All of the meats that I had were sliced thinly as they should. The roast beef was plenty rare and flavorful. My corned beef sample was very good. The piece I had was really tender and it melted like butter in my mouth. My tongue was treated to a nice, rich flavor but it could have used just a touch of salt. Pastrami lovers have nothing to fear at Stalzy's. This meat was likewise very tasty with the paper thin shaving being very rich with a healthy smoke flavor.
We were also treated to Stalzy's sides. The sweet and sour slaw was good with roughly equal parts of each permeating the shredded cabbage. Next to it were samples of their potato salad which was described as being German. While there are no doubt many variations of Kartoffelsalat, this was not the variation made with vinegar and laced with bacon. Instead it was made with mayonnaise and what I think was mustard seed. I liked the stuff but it was your basic potato salad. So far so good. Then I tried the kraut and was disappointed to find that it was pretty weak tit stuff. It wasn't very crunchy, which I can live with, but worst of all, it wasn't very sour. The kraut clearly needs more lip-puckering sourness. The relative mildness of the stuff might explain why hell froze over tonight when our 11-year old actually ate some and, following in Mikey's footsteps, he liked it. Up to this point in his life he has been completely repulsed by both the smell and sight of fermented cabbage. Even a tiny shred of it on a piece of kielbasa was enough for him to engage in a thorough regimen of dekrautification. He gave no quarter. So, when he put a forkful in his mouth, I fully expected to see a look of revulsion on his face and for him to spit the stuff out. Lo and behold he liked it. He really liked it. Thank you Stalzy's.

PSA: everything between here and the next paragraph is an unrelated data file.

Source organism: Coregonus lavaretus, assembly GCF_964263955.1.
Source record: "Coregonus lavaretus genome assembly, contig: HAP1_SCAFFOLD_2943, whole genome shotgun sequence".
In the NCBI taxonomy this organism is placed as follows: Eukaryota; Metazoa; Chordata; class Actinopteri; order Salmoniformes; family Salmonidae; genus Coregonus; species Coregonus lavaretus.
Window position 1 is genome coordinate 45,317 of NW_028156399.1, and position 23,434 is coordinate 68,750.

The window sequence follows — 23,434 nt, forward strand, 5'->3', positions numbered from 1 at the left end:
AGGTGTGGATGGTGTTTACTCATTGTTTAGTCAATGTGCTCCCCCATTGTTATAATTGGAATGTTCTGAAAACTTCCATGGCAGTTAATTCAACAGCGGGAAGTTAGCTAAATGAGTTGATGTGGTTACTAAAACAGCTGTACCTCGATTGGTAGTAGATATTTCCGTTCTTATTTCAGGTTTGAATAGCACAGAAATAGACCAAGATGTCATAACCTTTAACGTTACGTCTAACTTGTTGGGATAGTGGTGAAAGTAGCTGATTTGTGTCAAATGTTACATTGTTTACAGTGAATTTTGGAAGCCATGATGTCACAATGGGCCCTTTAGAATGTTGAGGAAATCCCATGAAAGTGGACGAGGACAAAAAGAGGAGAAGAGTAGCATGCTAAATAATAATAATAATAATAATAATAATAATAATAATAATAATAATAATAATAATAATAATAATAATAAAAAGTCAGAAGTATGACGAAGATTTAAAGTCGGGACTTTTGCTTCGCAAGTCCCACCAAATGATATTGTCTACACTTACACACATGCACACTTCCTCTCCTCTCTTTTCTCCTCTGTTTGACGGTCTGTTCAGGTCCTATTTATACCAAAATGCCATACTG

Still, I think it needs more sour. Your gustatory mileage may vary.
I did not taste their borscht but The Dulcinea did. Her first impression was that it was merely OK. But as she ate more her opinion improved and I believe she finished having given it a rating of pretty good. I am also told that the macaroni salad rates similarly. To the best of my knowledge, there was no mushroom & barley soup to be had although it will be available once the place opens properly on Sunday.
As you can see from the menu above, they smoke and roast their own meats, make the salads from scratch, and bake the bread. I asked and found out that the bialy are also made in-house. The sausages are from Bavaria Sausage so there are no surprises to be had in that department and the ability to add bacon to any sandwich earns good marks from me.